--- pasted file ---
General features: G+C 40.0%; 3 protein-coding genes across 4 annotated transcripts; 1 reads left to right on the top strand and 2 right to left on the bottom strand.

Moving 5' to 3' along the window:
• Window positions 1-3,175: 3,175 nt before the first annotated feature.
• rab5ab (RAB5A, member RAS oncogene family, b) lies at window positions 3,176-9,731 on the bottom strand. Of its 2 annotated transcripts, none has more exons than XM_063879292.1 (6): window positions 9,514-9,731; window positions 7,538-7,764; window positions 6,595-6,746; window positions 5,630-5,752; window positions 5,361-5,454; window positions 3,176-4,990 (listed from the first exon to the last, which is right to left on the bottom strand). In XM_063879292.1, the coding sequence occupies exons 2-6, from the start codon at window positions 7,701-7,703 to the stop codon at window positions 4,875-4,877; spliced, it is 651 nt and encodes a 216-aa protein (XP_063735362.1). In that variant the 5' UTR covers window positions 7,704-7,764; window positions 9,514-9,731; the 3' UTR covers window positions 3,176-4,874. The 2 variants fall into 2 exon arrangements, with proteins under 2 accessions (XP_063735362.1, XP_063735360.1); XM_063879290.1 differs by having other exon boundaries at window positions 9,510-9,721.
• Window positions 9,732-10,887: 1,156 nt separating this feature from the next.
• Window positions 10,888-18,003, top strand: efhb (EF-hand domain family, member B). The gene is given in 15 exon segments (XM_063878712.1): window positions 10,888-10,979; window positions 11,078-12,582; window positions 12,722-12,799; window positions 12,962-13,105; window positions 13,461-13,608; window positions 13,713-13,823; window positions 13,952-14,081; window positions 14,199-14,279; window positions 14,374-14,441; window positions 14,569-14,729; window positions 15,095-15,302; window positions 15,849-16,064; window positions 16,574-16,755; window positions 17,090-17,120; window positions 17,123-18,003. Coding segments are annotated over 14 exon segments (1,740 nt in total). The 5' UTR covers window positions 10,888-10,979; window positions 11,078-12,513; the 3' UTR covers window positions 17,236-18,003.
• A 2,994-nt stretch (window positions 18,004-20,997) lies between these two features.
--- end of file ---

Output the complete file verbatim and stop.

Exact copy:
General features: G+C 40.0%; 3 protein-coding genes across 4 annotated transcripts; 1 reads left to right on the top strand and 2 right to left on the bottom strand.

Moving 5' to 3' along the window:
• Window positions 1-3,175: 3,175 nt before the first annotated feature.
• rab5ab (RAB5A, member RAS oncogene family, b) lies at window positions 3,176-9,731 on the bottom strand. Of its 2 annotated transcripts, none has more exons than XM_063879292.1 (6): window positions 9,514-9,731; window positions 7,538-7,764; window positions 6,595-6,746; window positions 5,630-5,752; window positions 5,361-5,454; window positions 3,176-4,990 (listed from the first exon to the last, which is right to left on the bottom strand). In XM_063879292.1, the coding sequence occupies exons 2-6, from the start codon at window positions 7,701-7,703 to the stop codon at window positions 4,875-4,877; spliced, it is 651 nt and encodes a 216-aa protein (XP_063735362.1). In that variant the 5' UTR covers window positions 7,704-7,764; window positions 9,514-9,731; the 3' UTR covers window positions 3,176-4,874. The 2 variants fall into 2 exon arrangements, with proteins under 2 accessions (XP_063735362.1, XP_063735360.1); XM_063879290.1 differs by having other exon boundaries at window positions 9,510-9,721.
• Window positions 9,732-10,887: 1,156 nt separating this feature from the next.
• Window positions 10,888-18,003, top strand: efhb (EF-hand domain family, member B). The gene is given in 15 exon segments (XM_063878712.1): window positions 10,888-10,979; window positions 11,078-12,582; window positions 12,722-12,799; window positions 12,962-13,105; window positions 13,461-13,608; window positions 13,713-13,823; window positions 13,952-14,081; window positions 14,199-14,279; window positions 14,374-14,441; window positions 14,569-14,729; window positions 15,095-15,302; window positions 15,849-16,064; window positions 16,574-16,755; window positions 17,090-17,120; window positions 17,123-18,003. Coding segments are annotated over 14 exon segments (1,740 nt in total). The 5' UTR covers window positions 10,888-10,979; window positions 11,078-12,513; the 3' UTR covers window positions 17,236-18,003.
• A 2,994-nt stretch (window positions 18,004-20,997) lies between these two features.